Mashable: “It’s interesting, too, that Wolfram Alpha attempted to deflect the hype (and likely disappointment) early on by asserting that it was not a Google competitor, but then ramped up the hype once again by live-streaming the incredibly challenging launch process.”

      TC: “Finally, it is not as though Web isn’t evolving as well. Wolfram needs to store all of the data it sifts through in its own databases because that is how it imposes structure on the data. The Web is messy and unstructured. Yet there is a general movement afoot to impose structure on the data found across the Web. Everyone from semantic search startups to Google itself is making the Web more computable by categorizing the information on it in a way that computers can understand and manipulate more easily. Of course, to the extent that happens, Wolfram Alpha can take advantage of it as well. – In search, whoever can come up with the best answer wins. As promising as it is, that isn’t Wolfram Alpha yet.

  • Gerrit Eicker 07:35 on 26. April 2009 Permalink
    Tags: , , , , , , Wolfram,   

    Wolfram Alpha: a Preview 

    RWW previews WolframAlpha: “Maybe it is actually wrong to call (it) a search engine at all”; http://tr.im/jJ6D  

  • Gerrit Eicker 08:17 on 11. March 2009 Permalink
    Tags: , , , , , , Wolfram,   

    Wolfram Alpha 

    http://WolframAlpha.com, the computational knowledge engine starting in May, might hurt Google; http://tr.im/heBG  

    • Gerrit Eicker 08:28 on 11. March 2009 Permalink | Reply

      Wolfram: “It’s going to be a website: wolframalpha.com. With one simple input field that gives access to a huge system, with trillions of pieces of curated data and millions of lines of algorithms.

      TC: “[Wolfram Alpha] doesn’t simply return documents that (might) contain the answers, like Google does, and it isn’t just a giant database of knowledge, like the Wikipedia. It doesn’t simply parse natural language and then use that to retrieve documents, like Powerset, for example. Instead, Wolfram Alpha actually computes the answers to a wide range of questions – like questions that have factual answers such as ‘What country is Timbuktu in?’ or ‘How many protons are in a hydrogen atom?’ or ‘What is the average rainfall in Seattle?’ – Think about that for a minute. It computes the answers. Wolfram Alpha doesn’t simply contain huge amounts of manually entered pairs of questions and answers, nor does it search for answers in a database of facts. Instead, it understands and then computes answers to certain kinds of questions. … Maybe Wolfram Alpha could even do a better job of retrieving documents than Google, for certain kinds of questions – by first understanding what you really want, then computing the answer, and then giving you links to documents that related to the answer. But even if it is never applied to document retrieval, I think it has the potential to play a leading role in all our daily lives – it could function like a kind of expert assistant, with all the facts and computational power in the world at our fingertips.”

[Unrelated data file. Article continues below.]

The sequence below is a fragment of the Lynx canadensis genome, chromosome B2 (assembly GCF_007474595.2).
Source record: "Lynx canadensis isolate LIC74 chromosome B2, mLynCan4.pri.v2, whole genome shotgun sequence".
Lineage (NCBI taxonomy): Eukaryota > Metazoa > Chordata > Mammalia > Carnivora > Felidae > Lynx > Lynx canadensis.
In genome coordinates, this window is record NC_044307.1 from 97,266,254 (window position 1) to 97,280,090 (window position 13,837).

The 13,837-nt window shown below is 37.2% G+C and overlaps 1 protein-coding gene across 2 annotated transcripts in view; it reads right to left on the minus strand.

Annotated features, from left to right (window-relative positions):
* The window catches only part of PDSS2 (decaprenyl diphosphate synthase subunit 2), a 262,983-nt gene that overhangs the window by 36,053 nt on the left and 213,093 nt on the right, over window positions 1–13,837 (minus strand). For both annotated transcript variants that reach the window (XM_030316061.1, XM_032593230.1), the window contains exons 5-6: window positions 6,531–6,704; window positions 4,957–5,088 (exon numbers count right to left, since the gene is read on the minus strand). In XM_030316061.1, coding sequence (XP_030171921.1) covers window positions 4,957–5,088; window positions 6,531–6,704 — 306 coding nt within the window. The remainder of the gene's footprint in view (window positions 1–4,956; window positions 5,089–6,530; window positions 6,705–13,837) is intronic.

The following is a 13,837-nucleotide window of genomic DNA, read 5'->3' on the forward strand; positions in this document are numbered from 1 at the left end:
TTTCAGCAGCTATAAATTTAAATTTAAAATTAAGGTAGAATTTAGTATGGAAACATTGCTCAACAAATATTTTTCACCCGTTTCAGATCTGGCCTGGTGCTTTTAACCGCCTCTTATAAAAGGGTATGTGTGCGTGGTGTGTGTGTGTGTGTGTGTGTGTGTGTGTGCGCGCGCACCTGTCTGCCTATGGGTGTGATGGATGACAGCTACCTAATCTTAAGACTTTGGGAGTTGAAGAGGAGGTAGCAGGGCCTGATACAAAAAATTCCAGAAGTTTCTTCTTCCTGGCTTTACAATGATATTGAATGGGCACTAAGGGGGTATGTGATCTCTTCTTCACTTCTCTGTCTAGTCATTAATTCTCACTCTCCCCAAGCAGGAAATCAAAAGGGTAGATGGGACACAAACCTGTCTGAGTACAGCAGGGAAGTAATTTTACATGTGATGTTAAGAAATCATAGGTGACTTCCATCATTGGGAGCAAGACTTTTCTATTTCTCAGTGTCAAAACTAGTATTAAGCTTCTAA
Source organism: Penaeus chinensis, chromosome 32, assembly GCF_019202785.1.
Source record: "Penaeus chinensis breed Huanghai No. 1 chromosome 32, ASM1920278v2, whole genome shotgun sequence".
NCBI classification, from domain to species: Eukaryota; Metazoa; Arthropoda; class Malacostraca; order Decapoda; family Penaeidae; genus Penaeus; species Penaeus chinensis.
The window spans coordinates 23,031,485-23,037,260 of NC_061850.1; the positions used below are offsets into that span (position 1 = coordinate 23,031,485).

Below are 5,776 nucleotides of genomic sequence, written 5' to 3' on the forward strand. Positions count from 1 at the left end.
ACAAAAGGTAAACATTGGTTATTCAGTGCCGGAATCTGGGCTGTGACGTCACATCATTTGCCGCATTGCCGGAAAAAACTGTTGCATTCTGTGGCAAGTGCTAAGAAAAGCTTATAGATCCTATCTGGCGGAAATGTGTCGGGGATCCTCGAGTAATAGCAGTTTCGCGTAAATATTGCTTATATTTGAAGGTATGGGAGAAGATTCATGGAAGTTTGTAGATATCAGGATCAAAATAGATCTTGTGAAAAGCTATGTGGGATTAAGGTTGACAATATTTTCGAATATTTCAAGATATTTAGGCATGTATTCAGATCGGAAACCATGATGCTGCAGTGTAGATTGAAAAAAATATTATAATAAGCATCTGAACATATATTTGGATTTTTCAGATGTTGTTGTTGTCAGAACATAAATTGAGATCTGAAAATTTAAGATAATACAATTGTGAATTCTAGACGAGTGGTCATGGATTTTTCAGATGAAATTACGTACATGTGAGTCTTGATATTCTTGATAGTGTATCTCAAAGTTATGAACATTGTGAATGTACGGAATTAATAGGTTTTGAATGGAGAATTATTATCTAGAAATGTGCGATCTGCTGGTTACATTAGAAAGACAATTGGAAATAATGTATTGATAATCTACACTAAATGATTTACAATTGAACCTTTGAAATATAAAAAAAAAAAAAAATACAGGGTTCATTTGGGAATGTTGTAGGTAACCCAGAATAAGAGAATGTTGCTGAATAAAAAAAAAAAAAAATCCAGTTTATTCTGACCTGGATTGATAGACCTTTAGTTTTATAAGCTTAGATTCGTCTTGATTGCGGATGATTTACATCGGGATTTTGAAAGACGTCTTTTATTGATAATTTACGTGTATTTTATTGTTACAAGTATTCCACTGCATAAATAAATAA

Guardian: “Whatever the outcome of Wolfram’s audacious claims, however, his track record is strong. One of his previous creations, the computer program Mathematica, is now used by many scientists to help them with their work.”

      MediaPost: “I’m not questioning Google’s motives here; it’s not trying to keep us dumb or make us dumber. Yet there’s a big difference between information retrieval and computation. All of the semantic engines I’ve seen so far focus on making retrieval better, while other engines try to change around the search results page as if it needs some kind of digital feng shui. Wolfram Alpha strikes me (one of the masses who hasn’t seen it yet) as solving a new problem. If it succeeds, congratulations, Mr. Wolfram, and thanks in advance. If it doesn’t, Wolfram is paving the way for others – perhaps even Google.”

      VentureBeat: “I can’t wait to use this new engine. I remember when Powerset first emerged, making claims that it could use natural language to understand your questions, and generated a lot of hype. The company didn’t live up to the hype but at least offered a valuable contribution to the search engine field. Wolfram Alpha has the feel of something somewhat more realistic, because the magnitude of its task is so clearly obvious from the beginning, and because the founder concedes from the beginning this is a work in progress.

Compose new post
Next post/Next comment
Previous post/Previous comment
Show/Hide comments
Go to top
Go to login
Show/Hide help
shift + esc